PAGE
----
Using a yeast two-hybrid system, Edenhofer and co-workers (38) identified the heat shock protein 60, a cellular chaperone, as a specific ligand for PrPc. The interaction site was mapped between amino acids 180 and 210 of the PrPc protein. In a recent report (39) BiP, another chaperone, was described to be associated with PrPc. This protein remains associated with PrPc mutants for an extended period of time. BiP normally interacts with misfolded or unassembled proteins, mediating their retrograde translocation for proteosomal degradation. The authors presumed that the impairment of the endosomal-lysosomal degradation leads to the accumulation of PrPsc.

Oesch and co-workers (34) also found that PrPc binds to glial fibrillary acidic protein (GFAP); however, studies with null mice for the GFAP gene revealed that this protein is not essential for TSE development (40).

In a study using a soluble tagged PrPc probe to screen an expression mouse brain cDNA library, six potential PrPc-binding proteins were identified (41). Four of them are coded by novel cDNAs, one is Nrf2 (NF-E2 related factor 2) and the last is apolipoprotein 1 (Aplp1), which plays a role in the pathogenesis of Alzheimer's disease. The authors suggested that Aplp1 and PrP may possibly interact on the surface of neuronal cells or in the vicinity of the plasma membrane, but the role of this interaction in the development of prion or Alzheimer's diseases remains to be clarified.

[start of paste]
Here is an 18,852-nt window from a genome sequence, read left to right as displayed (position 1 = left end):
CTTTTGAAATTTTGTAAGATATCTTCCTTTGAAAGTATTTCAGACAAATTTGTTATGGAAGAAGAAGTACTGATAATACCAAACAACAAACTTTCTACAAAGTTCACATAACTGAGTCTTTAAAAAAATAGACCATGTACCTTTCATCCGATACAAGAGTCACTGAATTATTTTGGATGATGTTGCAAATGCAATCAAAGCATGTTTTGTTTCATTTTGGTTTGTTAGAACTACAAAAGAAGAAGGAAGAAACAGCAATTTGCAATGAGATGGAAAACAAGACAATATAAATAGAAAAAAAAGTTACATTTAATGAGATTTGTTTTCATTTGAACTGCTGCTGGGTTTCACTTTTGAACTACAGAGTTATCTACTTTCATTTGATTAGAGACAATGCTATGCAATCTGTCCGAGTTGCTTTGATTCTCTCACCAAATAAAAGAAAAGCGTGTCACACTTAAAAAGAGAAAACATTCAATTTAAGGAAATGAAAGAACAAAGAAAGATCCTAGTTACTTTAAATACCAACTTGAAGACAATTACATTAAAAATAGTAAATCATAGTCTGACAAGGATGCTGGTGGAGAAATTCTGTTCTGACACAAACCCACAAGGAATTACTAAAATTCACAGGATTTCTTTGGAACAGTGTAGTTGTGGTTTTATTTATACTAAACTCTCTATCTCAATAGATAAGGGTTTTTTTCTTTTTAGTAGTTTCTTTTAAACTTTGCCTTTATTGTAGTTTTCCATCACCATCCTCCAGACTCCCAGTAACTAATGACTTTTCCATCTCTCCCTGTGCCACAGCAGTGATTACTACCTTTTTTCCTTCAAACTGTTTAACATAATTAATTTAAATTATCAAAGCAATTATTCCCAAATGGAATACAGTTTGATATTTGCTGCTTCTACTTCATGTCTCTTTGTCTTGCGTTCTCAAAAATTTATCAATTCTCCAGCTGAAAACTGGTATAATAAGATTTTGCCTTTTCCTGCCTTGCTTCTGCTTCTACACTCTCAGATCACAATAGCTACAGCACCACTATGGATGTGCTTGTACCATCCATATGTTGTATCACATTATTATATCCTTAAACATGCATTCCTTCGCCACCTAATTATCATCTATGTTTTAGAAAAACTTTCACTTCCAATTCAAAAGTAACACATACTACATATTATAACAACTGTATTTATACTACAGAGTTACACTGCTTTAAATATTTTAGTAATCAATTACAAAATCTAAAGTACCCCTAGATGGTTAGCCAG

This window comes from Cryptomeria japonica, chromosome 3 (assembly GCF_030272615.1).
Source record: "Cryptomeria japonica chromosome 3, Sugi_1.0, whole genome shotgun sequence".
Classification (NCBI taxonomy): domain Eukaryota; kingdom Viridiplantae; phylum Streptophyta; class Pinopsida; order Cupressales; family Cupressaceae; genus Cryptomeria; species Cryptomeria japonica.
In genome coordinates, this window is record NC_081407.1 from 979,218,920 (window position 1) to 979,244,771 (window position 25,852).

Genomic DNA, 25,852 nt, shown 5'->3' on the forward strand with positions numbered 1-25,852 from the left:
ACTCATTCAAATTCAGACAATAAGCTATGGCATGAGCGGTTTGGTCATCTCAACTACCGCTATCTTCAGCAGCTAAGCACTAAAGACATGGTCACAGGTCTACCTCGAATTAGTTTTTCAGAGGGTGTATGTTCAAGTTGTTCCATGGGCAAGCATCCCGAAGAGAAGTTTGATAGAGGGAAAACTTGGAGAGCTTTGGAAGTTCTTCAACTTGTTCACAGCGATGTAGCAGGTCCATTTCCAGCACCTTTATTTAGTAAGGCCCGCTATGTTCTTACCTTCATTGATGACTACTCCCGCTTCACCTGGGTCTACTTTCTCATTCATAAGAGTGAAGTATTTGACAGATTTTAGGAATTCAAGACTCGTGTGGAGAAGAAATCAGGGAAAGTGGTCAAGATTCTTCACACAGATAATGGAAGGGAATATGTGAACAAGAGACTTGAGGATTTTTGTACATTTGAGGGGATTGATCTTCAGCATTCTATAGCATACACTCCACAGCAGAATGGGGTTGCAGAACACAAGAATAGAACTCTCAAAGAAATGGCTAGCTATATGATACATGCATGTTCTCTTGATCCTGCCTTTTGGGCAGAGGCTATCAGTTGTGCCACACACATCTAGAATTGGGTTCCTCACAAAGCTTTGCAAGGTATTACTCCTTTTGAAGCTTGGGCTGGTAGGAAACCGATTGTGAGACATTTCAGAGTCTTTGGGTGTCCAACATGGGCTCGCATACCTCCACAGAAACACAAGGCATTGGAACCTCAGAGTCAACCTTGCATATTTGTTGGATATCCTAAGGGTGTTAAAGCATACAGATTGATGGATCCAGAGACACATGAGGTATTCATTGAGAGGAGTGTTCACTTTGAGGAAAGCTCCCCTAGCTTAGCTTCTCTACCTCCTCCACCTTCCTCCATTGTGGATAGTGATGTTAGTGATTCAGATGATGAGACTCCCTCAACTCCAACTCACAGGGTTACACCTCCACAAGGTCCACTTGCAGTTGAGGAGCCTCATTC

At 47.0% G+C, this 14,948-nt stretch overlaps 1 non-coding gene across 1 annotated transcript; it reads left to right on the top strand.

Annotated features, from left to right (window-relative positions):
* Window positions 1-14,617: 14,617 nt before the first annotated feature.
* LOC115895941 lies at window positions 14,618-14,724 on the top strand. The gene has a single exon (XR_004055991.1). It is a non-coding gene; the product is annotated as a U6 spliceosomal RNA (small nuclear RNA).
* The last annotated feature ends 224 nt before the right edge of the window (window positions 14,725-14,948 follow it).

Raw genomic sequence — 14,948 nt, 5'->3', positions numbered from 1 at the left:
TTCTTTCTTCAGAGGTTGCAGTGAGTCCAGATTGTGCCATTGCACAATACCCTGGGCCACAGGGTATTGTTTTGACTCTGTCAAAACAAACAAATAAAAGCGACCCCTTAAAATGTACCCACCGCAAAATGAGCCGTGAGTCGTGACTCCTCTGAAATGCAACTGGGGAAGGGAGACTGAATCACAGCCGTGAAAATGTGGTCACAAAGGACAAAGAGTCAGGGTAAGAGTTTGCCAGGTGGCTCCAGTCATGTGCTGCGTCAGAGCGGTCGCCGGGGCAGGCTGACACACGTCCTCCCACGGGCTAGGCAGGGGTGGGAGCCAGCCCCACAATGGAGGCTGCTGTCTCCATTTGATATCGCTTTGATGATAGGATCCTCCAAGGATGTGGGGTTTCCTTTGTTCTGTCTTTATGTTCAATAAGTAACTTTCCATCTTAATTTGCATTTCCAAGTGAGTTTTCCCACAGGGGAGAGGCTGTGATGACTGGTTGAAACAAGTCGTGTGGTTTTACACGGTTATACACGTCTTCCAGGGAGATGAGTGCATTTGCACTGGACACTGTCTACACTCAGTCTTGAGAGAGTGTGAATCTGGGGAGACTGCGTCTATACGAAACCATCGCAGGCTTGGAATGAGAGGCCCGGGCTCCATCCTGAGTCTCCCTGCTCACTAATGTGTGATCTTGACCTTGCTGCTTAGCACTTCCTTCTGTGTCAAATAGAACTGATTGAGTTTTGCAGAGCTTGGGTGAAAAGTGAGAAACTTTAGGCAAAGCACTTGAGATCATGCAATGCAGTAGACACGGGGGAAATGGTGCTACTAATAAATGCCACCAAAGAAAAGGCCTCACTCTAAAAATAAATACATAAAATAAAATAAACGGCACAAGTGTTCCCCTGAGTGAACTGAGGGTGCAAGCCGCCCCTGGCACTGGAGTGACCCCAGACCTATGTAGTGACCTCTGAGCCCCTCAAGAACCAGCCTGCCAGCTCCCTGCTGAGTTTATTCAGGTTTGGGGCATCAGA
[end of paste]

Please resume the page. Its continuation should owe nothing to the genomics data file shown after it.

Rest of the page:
Bcl-2, an anti-apoptotic protein, was also reported to be associated with PrPc (42), with the binding site being located in the carboxy-terminal region of Bcl-2 which includes the transmembrane region. The authors suggested that Bcl-2 may act as a chaperone and induce conformational modifications in PrPc.

Another protein characterized as a PrPc ligand is the 37-kDa laminin receptor precursor. This protein interacts with PrPc in vitro and in vivo and is overexpressed in organs that accumulate PrPsc (43), suggesting that it could be a receptor or co-receptor for the prion protein in mammalian cells.

Our group has described the interaction of PrPc with a 66-kDa membrane protein both in vivo and in vitro, and antiserum against this ligand inhibits the toxicity of a prion-derived peptide towards neuronal cells in culture (21). The protein has been isolated on two-dimensional gels and its sequencing is underway. We will discuss the possible role of this protein in PrPc internalization and signaling in the last section of this article.

It is remarkable that, as previously described, PrPc binds to a large number of proteins; however, the physiological relevance of these interactions remains to be established.

We have recently characterized a specific high affinity binding between PrPc and laminin, an extracellular matrix protein. Moreover, we provide for the first time consistent data regarding the physiological role of a PrPc association with another protein (44,45). These data will be discussed below.

PrPc in neuronal survival and differentiation